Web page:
On the same day the Giants lost to the Dallas Cowboys on Thanksgiving in what was the most watched regular-season NFL game ever, an embarrassing photo surfaced of the owner of what people like to call America’s Team.
In the picture — which is 65 years old, by the way — a young Jerry Jones can be seen standing behind a mob of white students blocking the path of Black students trying to integrate a high school in Little Rock, Ark.
Jones, all these years later, insists he wasn’t part of the mob, that he was just looking on.
The problem isn’t with what Jones did or didn’t do in 1957. The problem is with what he isn’t saying or doing about it now.
To hear Jones tell the story, his only transgression was defying his high school football coach who had told players to stay away from the confrontation.
“I frankly was worried about my coach kicking my butt for doing exactly the thing they told us not to do,” Jones told the Washington Post, which unearthed the photo.
But what Jones didn’t say all these years later was that it was wrong and disgraceful for those Black students to be dehumanized for wanting nothing more than equal access to a quality education.
Instead of addressing the issue head on, Jones did what he pays player Bryan Anger $3 million a year to do — he punted.
Jones, who is 80 now, has had plenty of opportunity to put his high school experience in perspective.
If he had been at all outraged by the white mob he sneak-peaked in his youth, Jones might have been more sympathetic when quarterback Colin Kaepernick took a knee during the national anthem to protest racial injustice.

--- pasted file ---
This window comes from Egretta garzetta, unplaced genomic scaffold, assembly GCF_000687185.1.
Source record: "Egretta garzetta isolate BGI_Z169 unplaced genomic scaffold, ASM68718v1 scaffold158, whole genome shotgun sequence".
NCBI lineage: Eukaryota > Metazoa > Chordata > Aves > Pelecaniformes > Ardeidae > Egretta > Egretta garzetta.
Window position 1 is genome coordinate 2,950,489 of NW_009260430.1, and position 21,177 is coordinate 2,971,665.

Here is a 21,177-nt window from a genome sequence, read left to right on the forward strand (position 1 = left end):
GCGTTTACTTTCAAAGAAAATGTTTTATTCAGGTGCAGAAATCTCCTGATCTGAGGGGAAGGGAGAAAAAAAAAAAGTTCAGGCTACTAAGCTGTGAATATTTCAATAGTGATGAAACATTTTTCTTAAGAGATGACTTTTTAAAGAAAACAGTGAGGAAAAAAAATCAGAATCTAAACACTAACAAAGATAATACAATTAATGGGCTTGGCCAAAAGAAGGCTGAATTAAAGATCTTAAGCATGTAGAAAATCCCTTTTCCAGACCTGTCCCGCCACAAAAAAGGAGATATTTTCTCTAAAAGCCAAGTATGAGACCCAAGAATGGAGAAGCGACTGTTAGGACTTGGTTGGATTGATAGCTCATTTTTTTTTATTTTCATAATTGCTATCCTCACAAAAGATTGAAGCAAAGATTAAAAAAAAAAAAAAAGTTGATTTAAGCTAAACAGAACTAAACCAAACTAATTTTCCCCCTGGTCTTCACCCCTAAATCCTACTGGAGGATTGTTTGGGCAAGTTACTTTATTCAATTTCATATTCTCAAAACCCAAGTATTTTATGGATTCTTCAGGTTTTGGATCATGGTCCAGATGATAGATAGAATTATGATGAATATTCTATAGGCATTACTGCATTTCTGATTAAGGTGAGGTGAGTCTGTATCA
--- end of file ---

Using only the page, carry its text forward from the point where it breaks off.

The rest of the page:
Instead, Jones, one of the most powerful owners in all of sports, along with with Donald Trump, practically led the mob against Kaepernick, and vowed to bench any Cowboy who “disrespects” the flag.
Jones relented, some, when he took a knee with his players in 2017 before a Monday Night Football game.
What Jones witnessed in Little Rock could have also come in handy on the subject of diversity in the NFL, which was recently sued over its lack of Black coaches and executives.
Jones agreed the league, 70% of whose players are Black, “can do better.” Meanwhile, none of the eight head coaches he hired since buying the team in 1989 have been Black.
Los Angeles Lakers star LeBron James, another powerful figure in sports, wanted to know why he wasn’t asked to weigh in on the Jones picture after being bombarded with questions about his former teammate, Kyrie Irving, who was mired in an anti-Semitism controversy.
“I was wondering why I haven’t gotten a question from you guys about the Jerry Jones photo,” James said to the media at a recent post-game press conference. “But when the Kyrie thing was going on, you guys were quick to ask us questions about that.”
“I know it was years and years ago and we all make mistakes, I get it, ” James added. “But it seems like it’s just been buried under, like, ‘Oh, it happened. OK, we just move on.’”
Jones, in the Washington Post interview, expressed some regret about his presence on the high school steps that day, beyond earning the wrath of his coach.
“I’ll be very candid with you, I’ve often asked (myself), ‘Why didn’t you do more?” Jones said. “’Why didn’t you get up and have them come up on the bus and sit rather than standing back there? Why didn’t you do more?’”
Well, now Jones is driving the bus. He isn’t just watching from the background. He owns America’s Team. There’s a lot more he can do. Right now.